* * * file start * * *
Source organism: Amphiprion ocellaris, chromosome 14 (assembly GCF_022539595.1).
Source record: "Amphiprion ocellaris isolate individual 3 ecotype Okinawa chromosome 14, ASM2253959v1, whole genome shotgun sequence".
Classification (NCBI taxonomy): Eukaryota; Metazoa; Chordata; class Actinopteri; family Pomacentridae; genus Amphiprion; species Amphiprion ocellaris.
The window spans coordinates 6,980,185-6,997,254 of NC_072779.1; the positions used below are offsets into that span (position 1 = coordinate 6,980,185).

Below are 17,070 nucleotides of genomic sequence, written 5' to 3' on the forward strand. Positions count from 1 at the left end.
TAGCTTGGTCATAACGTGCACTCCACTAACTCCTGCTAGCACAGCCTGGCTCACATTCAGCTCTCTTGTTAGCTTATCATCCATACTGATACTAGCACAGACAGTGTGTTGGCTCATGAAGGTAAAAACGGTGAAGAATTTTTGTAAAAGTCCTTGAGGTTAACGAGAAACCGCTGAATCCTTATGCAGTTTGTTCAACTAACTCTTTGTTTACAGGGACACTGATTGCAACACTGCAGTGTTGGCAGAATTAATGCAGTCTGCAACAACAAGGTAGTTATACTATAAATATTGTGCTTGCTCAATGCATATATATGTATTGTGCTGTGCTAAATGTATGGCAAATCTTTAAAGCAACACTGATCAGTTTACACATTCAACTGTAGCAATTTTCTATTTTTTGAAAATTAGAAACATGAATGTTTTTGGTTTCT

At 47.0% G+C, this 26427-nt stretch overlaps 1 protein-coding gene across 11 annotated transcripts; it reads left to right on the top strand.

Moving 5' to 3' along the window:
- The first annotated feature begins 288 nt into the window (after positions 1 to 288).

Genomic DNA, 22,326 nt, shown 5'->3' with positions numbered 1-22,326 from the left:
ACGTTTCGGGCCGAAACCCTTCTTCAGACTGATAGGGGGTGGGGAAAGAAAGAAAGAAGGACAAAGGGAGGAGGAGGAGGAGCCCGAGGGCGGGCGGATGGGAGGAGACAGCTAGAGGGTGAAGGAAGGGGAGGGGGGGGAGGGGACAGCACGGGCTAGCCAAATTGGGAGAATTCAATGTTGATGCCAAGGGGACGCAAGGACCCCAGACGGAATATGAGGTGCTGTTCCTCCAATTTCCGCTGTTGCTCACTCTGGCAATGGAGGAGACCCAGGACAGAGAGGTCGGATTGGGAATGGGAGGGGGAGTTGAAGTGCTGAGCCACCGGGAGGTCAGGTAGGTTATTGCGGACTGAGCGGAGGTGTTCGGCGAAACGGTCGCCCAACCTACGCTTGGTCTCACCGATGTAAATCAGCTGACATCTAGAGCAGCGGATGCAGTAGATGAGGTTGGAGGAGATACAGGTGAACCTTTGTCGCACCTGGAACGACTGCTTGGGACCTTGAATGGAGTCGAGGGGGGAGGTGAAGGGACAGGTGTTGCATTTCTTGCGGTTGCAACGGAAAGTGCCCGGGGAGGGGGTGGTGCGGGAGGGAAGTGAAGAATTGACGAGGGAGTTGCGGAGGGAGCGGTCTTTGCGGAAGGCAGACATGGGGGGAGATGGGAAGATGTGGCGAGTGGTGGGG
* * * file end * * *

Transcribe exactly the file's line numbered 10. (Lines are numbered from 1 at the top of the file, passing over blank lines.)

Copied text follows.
Genomic DNA, 22,326 nt, shown 5'->3' with positions numbered 1-22,326 from the left: